So why am I writing this? Well, secretly I’m hoping people I know in real life will read it and go, ‘Oh that’s why…’ This is my chance to explain myself really. However, I’m hoping that another addition to the introvert brigade will actually make other people think. We all have a habit of forgetting that everyone else isn’t actually the same as us. (I’m just as guilty of this by the way – I’m not trying to sound like I’m better than anyone else). We’re busy people with busy lives and it’s easy to forget that everyone we meet are going through their own thing. In a similar way to all the social media attention on mental health, it’s just worth understanding that we don’t all have the same personality type as well because some people just don’t understand. A long time ago, I was on the train coming back from the Lancashire Libraries Children’s Book award ceremony (don’t-ya-know), and was talking to a very extrovert literary agent who simply could not fathom why I’d find it difficult to stand in the front of a classroom and give a talk. She was saying how it’s such a good way to get book sales and unless it really was a serious problem, I should definitely do it. I didn’t have the guts to tell her that yes, it was a serious problem.
There are different levels of introvertness, and I go through all of them at different times. I’m writing this at the moment because I’m going through a stage of seriously considering living like a hermit and never attempting a conversation with anyone ever again. However my Mum’s mantra of ‘You just have to get on with it,’ is so ingrained in me, I know I will pull myself out of it. I’ll still go to all my little village groups that stress me all day beforehand, because at the end of the day I know I can’t live like that. I know that when I reach the end of my life I don’t want to look back regretting not doing anything. So although it scares me to talk to people; I hope I’ll always have the courage to try, even if I find it stressful beforehand, or embarrassing afterwards when the wrong thing comes out of my mouth!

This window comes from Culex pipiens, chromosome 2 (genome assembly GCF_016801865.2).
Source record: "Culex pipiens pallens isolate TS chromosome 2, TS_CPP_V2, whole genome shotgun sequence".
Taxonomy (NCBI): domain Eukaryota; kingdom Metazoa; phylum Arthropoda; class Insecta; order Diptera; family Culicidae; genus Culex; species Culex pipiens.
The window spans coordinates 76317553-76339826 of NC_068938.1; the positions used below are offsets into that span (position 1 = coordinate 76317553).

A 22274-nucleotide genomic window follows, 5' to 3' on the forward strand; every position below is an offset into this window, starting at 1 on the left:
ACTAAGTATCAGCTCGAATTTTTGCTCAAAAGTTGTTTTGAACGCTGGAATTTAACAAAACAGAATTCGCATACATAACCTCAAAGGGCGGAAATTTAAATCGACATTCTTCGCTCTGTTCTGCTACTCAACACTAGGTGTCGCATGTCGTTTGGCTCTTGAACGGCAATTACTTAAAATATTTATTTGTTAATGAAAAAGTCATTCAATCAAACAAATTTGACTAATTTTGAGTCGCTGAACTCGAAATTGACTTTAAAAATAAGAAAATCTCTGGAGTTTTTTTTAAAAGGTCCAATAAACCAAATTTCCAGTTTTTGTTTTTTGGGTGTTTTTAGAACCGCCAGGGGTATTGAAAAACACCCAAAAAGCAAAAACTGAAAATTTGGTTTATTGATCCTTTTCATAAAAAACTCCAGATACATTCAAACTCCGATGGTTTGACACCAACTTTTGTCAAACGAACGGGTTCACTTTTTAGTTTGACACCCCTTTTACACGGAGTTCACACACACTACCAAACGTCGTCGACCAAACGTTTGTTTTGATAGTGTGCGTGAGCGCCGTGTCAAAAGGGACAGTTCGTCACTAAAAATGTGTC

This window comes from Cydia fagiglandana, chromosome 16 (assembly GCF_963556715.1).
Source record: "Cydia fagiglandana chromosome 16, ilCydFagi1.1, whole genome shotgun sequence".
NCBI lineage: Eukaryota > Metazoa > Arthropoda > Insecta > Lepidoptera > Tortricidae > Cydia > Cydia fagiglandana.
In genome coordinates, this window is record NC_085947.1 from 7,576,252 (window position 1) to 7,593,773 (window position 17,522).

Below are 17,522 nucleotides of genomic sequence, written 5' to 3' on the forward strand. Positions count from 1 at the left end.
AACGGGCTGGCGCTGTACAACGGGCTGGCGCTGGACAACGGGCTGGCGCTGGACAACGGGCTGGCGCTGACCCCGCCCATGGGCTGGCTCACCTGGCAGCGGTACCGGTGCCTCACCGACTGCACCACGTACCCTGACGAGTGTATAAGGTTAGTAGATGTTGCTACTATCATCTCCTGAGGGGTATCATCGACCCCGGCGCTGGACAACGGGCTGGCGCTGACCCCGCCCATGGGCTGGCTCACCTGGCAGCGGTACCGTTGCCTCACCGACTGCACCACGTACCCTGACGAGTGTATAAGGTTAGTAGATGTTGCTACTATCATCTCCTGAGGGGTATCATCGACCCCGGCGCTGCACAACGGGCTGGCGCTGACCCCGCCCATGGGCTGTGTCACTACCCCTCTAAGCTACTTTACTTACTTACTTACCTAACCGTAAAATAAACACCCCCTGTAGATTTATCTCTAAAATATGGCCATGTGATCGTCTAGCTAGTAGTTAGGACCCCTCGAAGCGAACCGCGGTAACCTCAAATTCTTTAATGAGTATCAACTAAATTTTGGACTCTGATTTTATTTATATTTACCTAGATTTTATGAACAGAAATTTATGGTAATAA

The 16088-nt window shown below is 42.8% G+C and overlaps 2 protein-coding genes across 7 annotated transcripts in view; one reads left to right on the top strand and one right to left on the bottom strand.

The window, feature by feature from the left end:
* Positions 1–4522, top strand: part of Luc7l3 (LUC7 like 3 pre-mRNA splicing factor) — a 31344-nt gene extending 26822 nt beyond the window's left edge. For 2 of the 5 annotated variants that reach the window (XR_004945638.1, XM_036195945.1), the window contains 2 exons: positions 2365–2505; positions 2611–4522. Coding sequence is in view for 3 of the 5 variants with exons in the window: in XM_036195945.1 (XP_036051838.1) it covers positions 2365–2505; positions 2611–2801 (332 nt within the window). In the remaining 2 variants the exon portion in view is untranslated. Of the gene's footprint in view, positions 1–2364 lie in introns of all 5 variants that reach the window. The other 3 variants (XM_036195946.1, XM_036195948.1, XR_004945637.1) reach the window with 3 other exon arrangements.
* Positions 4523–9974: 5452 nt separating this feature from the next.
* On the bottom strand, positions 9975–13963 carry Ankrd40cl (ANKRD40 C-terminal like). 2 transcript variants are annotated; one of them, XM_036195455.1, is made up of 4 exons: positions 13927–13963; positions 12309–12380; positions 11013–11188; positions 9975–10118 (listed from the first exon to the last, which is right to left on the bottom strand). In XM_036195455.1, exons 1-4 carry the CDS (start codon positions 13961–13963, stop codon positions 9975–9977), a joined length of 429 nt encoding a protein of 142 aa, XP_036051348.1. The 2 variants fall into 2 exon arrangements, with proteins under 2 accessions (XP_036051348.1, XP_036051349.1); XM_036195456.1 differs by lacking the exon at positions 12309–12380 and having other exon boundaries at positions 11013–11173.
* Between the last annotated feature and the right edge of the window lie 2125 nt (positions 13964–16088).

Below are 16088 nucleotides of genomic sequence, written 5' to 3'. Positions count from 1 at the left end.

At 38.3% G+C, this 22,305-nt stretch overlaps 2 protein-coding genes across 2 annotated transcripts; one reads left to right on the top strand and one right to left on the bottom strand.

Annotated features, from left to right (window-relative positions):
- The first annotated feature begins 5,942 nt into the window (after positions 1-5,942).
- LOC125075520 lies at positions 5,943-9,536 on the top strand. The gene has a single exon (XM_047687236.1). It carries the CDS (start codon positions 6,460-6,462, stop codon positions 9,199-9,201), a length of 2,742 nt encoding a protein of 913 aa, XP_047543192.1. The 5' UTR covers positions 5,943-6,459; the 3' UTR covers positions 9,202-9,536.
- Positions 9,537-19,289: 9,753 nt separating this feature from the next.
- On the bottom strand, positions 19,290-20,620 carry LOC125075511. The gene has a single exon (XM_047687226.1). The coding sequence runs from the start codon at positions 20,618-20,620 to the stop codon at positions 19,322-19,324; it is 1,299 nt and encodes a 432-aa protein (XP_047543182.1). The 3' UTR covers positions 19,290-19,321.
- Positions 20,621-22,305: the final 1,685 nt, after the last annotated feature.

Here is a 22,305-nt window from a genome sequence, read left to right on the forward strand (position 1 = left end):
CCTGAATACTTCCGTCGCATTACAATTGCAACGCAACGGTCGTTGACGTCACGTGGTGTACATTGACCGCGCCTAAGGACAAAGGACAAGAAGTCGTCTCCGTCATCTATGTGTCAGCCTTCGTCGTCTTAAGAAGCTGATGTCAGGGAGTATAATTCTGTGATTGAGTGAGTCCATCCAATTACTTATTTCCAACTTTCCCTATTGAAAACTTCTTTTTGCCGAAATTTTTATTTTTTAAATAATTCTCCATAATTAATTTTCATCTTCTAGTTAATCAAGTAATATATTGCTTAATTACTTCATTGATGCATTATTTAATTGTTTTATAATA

By the way, I’m not putting my situation in the same category as those suffering depression or debilitating anxiety, believe me, I know about those things too…and there are probably introverts reading this and going What? you actually go to village groups by choice and you call yourself an introvert? I remember being squashed in the back of a taxi coming home from a Christmas party, and the other three girls in the car talking loudly about how shy they are, whilst I sat in silence wondering whether it would sound stupid if I told them I was shy too. Do one thing that scares you every day. It’s a ridiculous stupid saying, and one that most people would really struggle accomplish. But I am a trier, and yes, I do deliberately put myself in situations that scare me. I’m not sure why, but it probably goes down to the fact that wasting my life hiding scares me more.
There is one thing I’m not sure I’ll ever get over though, and that is making phone calls. I missed out on a very interesting writing job once because I was too scared to phone them when they asked me to. A friend asked me to call her last Monday because she had some fabric to give me. Well you know how much I love fabric, but it’s ten days later and I still haven’t managed to make that call! Receiving them is fine – it’s instant and I can’t do anything about it. I’m put on the spot and don’t have the time to think it through (or over-think it through, I should say.)
It is the mental preparation for things that annoys me too. I didn’t understand why I couldn’t do things spontaneously until recently. I realised I just need quite a lot of time to get my head around to the fact that I might need to talk to people. I can build up to it and sometimes even be quite good at it and come off as quite confident, but if I don’t; I find myself mumbling contradictions about the weather!
One day I hope to make the transition from introvert to eccentric. That way, it doesn’t matter if I talk nonsense because I just won’t care. after saying the weather is one thing and then the other will hopefully just leave them bemused rather than confused!
I hope you don’t mind this more personal post than usual. I can’t remember now what triggered me to write it, but it’s done now, and what’s the point of having a blog if I don’t share things?!
Linking with Not Dressed as Lamb for the #SaturdayShareLinkup